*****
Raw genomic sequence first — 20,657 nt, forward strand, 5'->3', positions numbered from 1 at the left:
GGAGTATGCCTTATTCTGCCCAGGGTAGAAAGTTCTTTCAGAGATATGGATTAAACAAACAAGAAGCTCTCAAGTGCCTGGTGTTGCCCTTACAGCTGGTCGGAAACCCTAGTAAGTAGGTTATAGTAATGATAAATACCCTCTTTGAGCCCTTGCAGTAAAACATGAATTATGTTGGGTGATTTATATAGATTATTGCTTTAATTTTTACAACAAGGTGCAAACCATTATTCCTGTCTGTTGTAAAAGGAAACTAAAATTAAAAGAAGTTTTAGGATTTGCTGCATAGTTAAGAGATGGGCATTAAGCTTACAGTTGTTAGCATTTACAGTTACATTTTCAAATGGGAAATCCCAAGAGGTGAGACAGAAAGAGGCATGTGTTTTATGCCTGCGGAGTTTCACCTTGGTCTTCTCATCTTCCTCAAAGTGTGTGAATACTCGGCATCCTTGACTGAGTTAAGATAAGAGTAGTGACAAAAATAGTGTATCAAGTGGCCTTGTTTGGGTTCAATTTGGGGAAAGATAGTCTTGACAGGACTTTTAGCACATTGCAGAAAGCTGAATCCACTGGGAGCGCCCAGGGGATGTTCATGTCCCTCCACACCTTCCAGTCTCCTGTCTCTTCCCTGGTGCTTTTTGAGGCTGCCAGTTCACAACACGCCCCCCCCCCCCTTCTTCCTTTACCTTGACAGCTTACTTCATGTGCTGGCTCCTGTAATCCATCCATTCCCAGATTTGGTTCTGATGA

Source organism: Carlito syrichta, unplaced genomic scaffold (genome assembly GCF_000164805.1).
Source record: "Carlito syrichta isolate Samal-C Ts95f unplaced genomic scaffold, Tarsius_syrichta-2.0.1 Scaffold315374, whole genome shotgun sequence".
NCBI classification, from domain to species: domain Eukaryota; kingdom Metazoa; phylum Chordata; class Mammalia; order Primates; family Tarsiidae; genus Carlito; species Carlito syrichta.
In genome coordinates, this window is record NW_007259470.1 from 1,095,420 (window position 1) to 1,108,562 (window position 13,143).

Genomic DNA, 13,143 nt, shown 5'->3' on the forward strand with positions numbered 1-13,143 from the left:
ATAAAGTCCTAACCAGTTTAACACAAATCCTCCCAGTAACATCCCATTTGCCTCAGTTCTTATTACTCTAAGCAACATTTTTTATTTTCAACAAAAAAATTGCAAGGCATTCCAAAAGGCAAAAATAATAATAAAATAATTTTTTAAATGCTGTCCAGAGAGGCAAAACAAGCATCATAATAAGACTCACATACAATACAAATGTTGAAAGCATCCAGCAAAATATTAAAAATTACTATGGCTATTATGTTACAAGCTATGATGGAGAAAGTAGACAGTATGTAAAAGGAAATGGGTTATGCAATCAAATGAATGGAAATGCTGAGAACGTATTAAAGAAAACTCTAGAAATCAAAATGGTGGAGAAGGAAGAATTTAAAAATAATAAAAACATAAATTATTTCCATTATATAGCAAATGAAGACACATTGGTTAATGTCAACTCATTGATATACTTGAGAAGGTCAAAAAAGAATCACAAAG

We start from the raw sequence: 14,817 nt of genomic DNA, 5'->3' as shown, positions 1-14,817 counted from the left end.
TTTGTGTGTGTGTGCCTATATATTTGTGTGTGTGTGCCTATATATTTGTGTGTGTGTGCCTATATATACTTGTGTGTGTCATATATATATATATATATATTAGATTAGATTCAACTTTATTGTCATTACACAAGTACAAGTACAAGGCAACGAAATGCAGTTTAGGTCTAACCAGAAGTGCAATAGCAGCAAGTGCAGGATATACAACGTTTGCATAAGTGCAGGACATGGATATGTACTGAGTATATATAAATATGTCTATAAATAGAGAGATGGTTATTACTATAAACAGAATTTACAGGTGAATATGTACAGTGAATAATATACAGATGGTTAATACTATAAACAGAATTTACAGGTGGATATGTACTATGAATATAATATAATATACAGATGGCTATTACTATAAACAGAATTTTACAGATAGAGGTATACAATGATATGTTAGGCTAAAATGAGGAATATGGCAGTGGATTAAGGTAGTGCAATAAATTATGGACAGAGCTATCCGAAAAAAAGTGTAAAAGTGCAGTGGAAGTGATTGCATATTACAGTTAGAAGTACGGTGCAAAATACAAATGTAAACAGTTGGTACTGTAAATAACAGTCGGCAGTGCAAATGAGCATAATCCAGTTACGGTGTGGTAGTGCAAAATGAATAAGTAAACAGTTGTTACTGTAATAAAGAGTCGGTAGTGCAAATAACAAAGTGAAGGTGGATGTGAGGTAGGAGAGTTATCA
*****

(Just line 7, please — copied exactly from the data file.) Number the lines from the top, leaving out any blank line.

Genomic DNA, 13,143 nt, shown 5'->3' on the forward strand with positions numbered 1-13,143 from the left: